The preliminary notice requirements on private construction projects in California are simple: if you didn’t contract directly with the property owner, you must deliver a 20-day preliminary notice within 20 days of first furnishing labor and/or materials to the project. The same rule, however, did not exactly apply to those working on state or county projects (public work projects). But a new California notice requirement affects preliminary notices on public works projects.
While there was a preliminary notice requirement on these public work projects, if a subcontractor or supplier failed to deliver the notice, there was a safety net allowing notice at the very end of the construction project (15 days from the notice of completion recordation, or if not recorded, 75 days from completion of the project).
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However, in 2011, SB 293, Padilla, amended the law to eliminate this preliminary notice safety net.
Preliminary Notice Required Every Time on California Public Works Projects
The new law in a nutshell is that everyone on a public works project in California who did not contract directly with the prime contractor must give a preliminary notice within 20-days of first furnishing labor and/or materials to the construction project. There is no longer a safety net allowing claims at the completion of construction, and therefore, those who do not properly send their preliminary notices on-time, will no longer have any rights to make a claim against the payment bond or to file a stop notice.
Preliminary Notice must be given to: (i) The public entity; and (ii) The contractor with the direct contractual relationship with the public entity (the “direct contractor”). There is a special additional requirement if the work was commissioned by the Department of Public Works or the Department of General Services for California, such that the notice must be given to the disbursing officer of the department construction work specifically.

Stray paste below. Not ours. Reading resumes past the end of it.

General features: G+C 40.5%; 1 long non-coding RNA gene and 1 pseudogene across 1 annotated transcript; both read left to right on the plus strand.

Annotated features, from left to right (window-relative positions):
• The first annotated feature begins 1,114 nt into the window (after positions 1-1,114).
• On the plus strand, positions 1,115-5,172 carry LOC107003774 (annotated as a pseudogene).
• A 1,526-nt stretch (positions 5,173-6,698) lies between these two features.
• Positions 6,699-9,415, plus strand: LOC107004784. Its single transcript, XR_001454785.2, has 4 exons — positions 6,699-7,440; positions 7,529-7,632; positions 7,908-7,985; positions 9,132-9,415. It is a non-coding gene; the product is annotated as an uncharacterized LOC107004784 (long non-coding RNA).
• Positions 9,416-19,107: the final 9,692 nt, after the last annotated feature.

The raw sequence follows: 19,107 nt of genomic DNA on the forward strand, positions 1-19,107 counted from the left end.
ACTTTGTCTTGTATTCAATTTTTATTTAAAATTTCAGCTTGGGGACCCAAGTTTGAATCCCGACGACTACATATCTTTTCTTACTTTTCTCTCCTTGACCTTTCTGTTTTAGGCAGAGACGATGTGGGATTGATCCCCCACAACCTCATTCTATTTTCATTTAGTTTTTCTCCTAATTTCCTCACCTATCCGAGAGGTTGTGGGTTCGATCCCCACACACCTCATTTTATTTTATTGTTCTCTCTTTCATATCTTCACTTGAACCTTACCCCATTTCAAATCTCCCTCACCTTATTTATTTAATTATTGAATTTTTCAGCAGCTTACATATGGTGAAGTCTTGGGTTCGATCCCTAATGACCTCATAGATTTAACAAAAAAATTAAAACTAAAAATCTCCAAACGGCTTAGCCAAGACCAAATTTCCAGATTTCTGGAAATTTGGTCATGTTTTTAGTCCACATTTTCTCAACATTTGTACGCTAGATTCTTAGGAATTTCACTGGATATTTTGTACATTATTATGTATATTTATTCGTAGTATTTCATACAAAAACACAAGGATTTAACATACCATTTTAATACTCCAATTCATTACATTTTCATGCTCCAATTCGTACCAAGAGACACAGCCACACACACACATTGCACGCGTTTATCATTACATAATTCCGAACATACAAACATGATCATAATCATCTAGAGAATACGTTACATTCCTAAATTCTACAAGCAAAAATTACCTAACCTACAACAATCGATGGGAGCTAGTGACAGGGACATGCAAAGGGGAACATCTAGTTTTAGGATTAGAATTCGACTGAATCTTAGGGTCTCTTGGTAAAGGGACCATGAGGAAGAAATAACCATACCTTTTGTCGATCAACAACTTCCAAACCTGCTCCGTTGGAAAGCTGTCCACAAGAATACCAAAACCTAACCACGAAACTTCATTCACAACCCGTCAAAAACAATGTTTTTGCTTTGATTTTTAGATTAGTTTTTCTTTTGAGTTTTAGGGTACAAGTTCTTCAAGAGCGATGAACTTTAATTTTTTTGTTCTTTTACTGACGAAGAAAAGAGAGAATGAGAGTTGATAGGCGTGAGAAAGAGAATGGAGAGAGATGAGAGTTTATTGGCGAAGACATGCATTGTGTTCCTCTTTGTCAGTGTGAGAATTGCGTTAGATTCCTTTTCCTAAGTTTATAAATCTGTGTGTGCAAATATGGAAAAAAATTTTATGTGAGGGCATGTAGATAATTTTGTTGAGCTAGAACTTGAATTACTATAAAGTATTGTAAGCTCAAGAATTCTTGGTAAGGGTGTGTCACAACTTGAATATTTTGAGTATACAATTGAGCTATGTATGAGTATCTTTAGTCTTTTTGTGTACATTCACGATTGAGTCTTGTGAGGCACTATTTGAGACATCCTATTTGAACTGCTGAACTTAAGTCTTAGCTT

The only exception to this notice requirement is that those who are 100% laborers (not laborer companies) are not required to furnish the notice. Remember also that unlike on private works, where the notice is required if you did not contract with the owner, on public works the notice is only required if you didn’t contract with the direct contractor. This is an important difference.
When the Law Is Effective? Now!
The law can be a little confusing about which portions go into effect on January 1, 2012, and which go into effect on July 1, 2012, especially regarding the new preliminary notice requirements. However, to be safe, all affected subcontractors and suppliers should consider the new preliminary notice requirements to be fully effective as of January 1, 2012.
Also, while this post only talks about SB 293’s effect on California’s preliminary notice requirements, the bill has a longer reach. For a quick breakdown of the bill’s full legal impact, see these two articles: SBC approved by California Legislators and is Headed to the Governor and New Payment Rules in 2012.
Also, you can read the Full Text of the Chaptered SB 293 here.